Mutations in ARL6IP1, which encodes a tetraspan membrane protein localized to the endoplasmic reticulum (ER), have been recently described in a large family with a complicated form of hereditary spastic paraplegia (HSP).
We sought to expand the HSP phenotype associated with ARL6IP1 variants by examining a Saudi kindred with a clinically more severe presentation, which resulted in spontaneous neonatal death of both affected siblings. Clinical features encompassed not only spastic paraplegia but also developmental delay, microcephaly, cerebral atrophy, periventricular leukoencephalopathy, hypotonia, seizures, spasticity, jejunal stricture, gastrointestinal reflux, neuropathy, dysmorphism and respiratory distress. We performed clinical assessment and radiological studies of this family, in addition to homozygosity mapping and whole exome sequencing (WES) to identify the disease-associated variant. Homozygosity mapping localized the causative gene to a region on chromosome 16 harboring ARL6IP1. WES of the index case identified the homoallelic nonsense variant, c.112C > T in ARL6IP1 that segregated with the phenotype and was predicted to result in loss of the protein. Allelic expression analysis of the parents demonstrated downward pressure on the mutant allele, suggestive of nonsense-mediated decay.
Our report shows that the phenotype associated with ARL6IP1 variants may be broader and more acute than so far reported and identifies fatal HSP as the severe end of the phenotypic spectrum of ARL6IP1 variants.
Hereditary spastic paraplegia (HSP) represents a highly heterogeneous group of complex neurological disorders involving multiple loci and causative genes. HSP is clinically characterized by progressive weakness and spasticity, predominantly in the lower limbs, and is further subdivided into a pure and a complex form . OMIM has assigned identifiers to 79 genes or loci that have been linked to spastic paraplegia (SPG1-SPG79, in order of their discovery), although this list is not comprehensive and continues to expand [2,3,4]. All modes of inheritance have been reported.
The human ADP ribosylation factor like GTPase 6 interacting protein 1(ARL6IP1) gene, situated at locus 16p12.3 encodes a tetraspan membrane protein that regulates intracellular trafficking pathways in the endoplasmic reticulum (ER) membrane . ARL6IP1 acts as an anti-apoptotic protein specific to multicellular organisms, and is a potential player in shaping the ER tubules in mammalian cells. In neurons it has been associated with regulation of glutamate, a major excitatory neurotransmitter in excitatory synapse . In drosophila, knockdown of the gene leads to progressive motor deficit .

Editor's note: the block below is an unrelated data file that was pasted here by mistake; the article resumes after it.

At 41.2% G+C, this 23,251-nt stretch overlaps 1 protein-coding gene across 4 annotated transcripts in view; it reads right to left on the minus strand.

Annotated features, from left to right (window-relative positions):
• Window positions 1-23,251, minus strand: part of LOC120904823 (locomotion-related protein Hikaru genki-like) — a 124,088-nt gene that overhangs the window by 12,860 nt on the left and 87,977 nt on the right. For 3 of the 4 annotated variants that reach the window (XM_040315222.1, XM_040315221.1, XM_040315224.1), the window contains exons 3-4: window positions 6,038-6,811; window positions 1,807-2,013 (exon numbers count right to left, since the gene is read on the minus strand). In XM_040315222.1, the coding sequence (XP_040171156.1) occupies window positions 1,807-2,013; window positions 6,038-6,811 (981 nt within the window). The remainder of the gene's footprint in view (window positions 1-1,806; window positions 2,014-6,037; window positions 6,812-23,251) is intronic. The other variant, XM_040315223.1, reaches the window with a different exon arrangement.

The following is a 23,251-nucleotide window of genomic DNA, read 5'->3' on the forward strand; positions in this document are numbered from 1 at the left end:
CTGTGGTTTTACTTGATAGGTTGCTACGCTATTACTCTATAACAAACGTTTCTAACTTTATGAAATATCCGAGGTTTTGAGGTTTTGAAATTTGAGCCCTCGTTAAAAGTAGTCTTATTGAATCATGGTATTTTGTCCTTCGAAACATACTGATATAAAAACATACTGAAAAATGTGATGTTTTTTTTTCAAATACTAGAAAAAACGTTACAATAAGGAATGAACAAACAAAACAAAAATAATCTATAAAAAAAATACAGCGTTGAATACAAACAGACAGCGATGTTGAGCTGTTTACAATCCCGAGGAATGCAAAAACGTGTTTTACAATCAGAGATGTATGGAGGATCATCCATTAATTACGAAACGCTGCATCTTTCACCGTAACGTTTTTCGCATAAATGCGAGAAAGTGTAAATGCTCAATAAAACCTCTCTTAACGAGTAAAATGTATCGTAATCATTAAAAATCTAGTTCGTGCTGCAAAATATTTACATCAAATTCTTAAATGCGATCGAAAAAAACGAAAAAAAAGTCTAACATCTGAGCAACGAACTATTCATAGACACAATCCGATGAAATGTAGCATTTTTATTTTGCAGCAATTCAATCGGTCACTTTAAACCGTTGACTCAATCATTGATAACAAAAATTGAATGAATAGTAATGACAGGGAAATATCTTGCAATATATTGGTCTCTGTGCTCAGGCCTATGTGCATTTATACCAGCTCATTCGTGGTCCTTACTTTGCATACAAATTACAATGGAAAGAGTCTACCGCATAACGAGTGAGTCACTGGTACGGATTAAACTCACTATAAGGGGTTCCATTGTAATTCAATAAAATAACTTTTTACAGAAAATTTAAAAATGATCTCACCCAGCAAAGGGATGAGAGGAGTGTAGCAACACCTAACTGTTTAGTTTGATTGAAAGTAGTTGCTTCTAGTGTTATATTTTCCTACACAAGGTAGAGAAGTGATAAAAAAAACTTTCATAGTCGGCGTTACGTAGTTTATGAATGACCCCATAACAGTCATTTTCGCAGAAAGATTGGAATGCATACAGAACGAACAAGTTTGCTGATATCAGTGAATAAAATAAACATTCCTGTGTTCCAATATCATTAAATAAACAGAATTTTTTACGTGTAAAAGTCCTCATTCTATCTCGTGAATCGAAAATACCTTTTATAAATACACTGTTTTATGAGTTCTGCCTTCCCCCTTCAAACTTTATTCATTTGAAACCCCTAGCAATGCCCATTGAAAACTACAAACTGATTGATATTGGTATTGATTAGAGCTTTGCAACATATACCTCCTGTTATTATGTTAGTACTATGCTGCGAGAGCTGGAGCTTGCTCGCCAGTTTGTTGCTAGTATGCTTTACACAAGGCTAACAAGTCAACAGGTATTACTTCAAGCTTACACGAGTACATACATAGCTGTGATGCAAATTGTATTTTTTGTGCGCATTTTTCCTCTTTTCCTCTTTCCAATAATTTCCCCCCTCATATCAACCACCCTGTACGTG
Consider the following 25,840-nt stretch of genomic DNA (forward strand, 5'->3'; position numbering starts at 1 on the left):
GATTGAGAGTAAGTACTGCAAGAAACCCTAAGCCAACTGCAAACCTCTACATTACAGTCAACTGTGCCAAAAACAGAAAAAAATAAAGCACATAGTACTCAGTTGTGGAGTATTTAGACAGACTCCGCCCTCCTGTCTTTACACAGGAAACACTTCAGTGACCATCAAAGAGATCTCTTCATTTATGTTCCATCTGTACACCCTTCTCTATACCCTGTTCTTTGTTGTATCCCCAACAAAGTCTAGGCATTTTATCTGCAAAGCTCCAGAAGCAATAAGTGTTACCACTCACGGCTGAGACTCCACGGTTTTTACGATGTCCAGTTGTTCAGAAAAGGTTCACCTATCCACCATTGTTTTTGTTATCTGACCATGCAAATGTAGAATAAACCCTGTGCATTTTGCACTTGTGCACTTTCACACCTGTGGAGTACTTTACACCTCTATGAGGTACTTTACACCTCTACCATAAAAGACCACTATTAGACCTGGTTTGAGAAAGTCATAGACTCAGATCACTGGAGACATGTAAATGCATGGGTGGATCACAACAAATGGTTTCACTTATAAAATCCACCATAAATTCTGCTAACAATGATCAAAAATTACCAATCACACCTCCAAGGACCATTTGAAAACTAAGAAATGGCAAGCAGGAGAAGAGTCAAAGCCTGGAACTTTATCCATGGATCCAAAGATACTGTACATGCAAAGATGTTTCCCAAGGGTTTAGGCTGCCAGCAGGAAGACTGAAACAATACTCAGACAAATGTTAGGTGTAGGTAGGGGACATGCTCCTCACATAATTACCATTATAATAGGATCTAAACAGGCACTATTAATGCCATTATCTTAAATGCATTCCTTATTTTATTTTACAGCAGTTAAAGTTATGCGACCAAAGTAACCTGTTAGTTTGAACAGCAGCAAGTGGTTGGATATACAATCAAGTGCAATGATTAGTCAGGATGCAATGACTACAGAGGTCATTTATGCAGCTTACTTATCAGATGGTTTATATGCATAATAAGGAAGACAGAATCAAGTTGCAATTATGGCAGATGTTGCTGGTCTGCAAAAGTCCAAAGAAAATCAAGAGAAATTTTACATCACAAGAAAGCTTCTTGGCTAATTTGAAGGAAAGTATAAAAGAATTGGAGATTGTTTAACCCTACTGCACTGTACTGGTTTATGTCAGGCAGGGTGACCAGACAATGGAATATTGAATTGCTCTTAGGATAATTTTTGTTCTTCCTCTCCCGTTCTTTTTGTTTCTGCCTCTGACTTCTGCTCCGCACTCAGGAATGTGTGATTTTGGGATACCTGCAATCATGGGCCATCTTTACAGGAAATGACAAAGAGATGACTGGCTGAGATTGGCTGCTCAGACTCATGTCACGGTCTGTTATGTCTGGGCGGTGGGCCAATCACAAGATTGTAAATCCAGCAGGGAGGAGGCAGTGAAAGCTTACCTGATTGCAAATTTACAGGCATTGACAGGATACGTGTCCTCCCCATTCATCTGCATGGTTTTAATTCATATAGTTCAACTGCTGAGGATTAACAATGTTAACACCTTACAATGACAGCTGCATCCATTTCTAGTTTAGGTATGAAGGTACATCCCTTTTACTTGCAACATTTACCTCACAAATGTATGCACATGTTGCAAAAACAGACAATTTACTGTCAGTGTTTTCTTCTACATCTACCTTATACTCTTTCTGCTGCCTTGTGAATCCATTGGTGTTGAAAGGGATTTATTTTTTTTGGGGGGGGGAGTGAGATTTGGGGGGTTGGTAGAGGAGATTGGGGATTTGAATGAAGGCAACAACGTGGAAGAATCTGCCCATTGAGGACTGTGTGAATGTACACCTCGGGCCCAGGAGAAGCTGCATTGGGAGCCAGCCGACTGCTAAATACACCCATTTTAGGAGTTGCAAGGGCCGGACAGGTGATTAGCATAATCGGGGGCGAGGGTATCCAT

Recently an ARL6IP1 variant has been reported in a patient with spastic paraplegia, motor and sensory polyneuropathy and acromutilation . Here, we report a lethal homoallelic truncating variant in ARL6IP1 manifesting with classical features of HSP and additionally with dysmorphic features, developmental delay, microcephaly, neuropathy, leukoencephalopathy, partial agenesis of corpus callosum, seizures, high grade gastroesophageal reflux disease, and respiratory distress in two affected members of a consanguineous Saudi family. This presentation of features expands the phenotypic spectrum of ARL6IP1-associated HSP.
CARE guidelines were followed in this report.
Patient 1 was a 27 month old girl (Fig. 1a) born at full term pregnancy but too small for gestational age: her birth weight was 2.12 kg (< 10th centile), length 48 cm, and head circumference 31 cm (< 10th centile). She presented with failure to thrive, dysmorphic features including microcephaly (z score: − 2.4), severe lumbar hyperlordosis, limited hip abduction and neuropathy. Shortly after birth the patient developed respiratory distress requiring intubation. Several attempts of extubation were frustrating and the patient underwent tracheostomy. She had episodes of seizures controlled by phenobarbital. Since EEG did not show epileptiform discharges, phenobarbital was discounted without recurrence of seizures. Cerebral MRI revealed atrophy with dilated ventricles and enlarged subarachnoid space, extensive periventricular leukoencephalopathy, and partial agenesis of the corpus callosum (Fig. 2). Echocardiography revealed a patent foramen ovale and a patent ductus arteriosus. At age 1 month she developed gastrointestinal reflux due to intestinal obstruction secondary to jejunal stricture, managed by resection of the stricture and end-to-end anastomosis. Gastroscopy revealed a high-grade reflux disease. The index patient continued to have severe delay in all developmental aspects, did not gain any milestones, and continued to be ventilation-dependent. The further course was complicated by chronic lung disease. At 24 months she experienced an episode of apnea, and died from cardiac arrest at age 28 months. The karyotype was XX.